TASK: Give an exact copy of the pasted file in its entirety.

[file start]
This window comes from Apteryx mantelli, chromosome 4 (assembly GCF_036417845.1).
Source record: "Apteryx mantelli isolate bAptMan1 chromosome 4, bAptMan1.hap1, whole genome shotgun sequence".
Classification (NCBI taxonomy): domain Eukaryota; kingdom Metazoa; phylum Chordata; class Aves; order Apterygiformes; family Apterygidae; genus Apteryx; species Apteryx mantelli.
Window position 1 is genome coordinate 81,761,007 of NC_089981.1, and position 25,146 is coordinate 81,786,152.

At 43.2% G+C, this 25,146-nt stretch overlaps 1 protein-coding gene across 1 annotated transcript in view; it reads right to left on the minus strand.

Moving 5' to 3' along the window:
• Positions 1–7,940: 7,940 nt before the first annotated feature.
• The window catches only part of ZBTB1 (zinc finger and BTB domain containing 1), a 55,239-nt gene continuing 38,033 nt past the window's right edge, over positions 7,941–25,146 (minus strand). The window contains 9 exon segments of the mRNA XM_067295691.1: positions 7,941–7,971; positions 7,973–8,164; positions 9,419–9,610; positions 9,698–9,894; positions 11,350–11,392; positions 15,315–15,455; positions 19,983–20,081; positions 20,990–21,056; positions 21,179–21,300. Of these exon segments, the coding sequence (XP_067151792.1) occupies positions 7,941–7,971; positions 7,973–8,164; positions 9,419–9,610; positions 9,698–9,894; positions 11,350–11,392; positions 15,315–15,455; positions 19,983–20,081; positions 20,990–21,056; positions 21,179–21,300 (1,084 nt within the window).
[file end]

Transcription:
This window comes from Apteryx mantelli, chromosome 4 (assembly GCF_036417845.1).
Source record: "Apteryx mantelli isolate bAptMan1 chromosome 4, bAptMan1.hap1, whole genome shotgun sequence".
Classification (NCBI taxonomy): domain Eukaryota; kingdom Metazoa; phylum Chordata; class Aves; order Apterygiformes; family Apterygidae; genus Apteryx; species Apteryx mantelli.
Window position 1 is genome coordinate 81,761,007 of NC_089981.1, and position 25,146 is coordinate 81,786,152.

At 43.2% G+C, this 25,146-nt stretch overlaps 1 protein-coding gene across 1 annotated transcript in view; it reads right to left on the minus strand.

Moving 5' to 3' along the window:
• Positions 1–7,940: 7,940 nt before the first annotated feature.
• The window catches only part of ZBTB1 (zinc finger and BTB domain containing 1), a 55,239-nt gene continuing 38,033 nt past the window's right edge, over positions 7,941–25,146 (minus strand). The window contains 9 exon segments of the mRNA XM_067295691.1: positions 7,941–7,971; positions 7,973–8,164; positions 9,419–9,610; positions 9,698–9,894; positions 11,350–11,392; positions 15,315–15,455; positions 19,983–20,081; positions 20,990–21,056; positions 21,179–21,300. Of these exon segments, the coding sequence (XP_067151792.1) occupies positions 7,941–7,971; positions 7,973–8,164; positions 9,419–9,610; positions 9,698–9,894; positions 11,350–11,392; positions 15,315–15,455; positions 19,983–20,081; positions 20,990–21,056; positions 21,179–21,300 (1,084 nt within the window).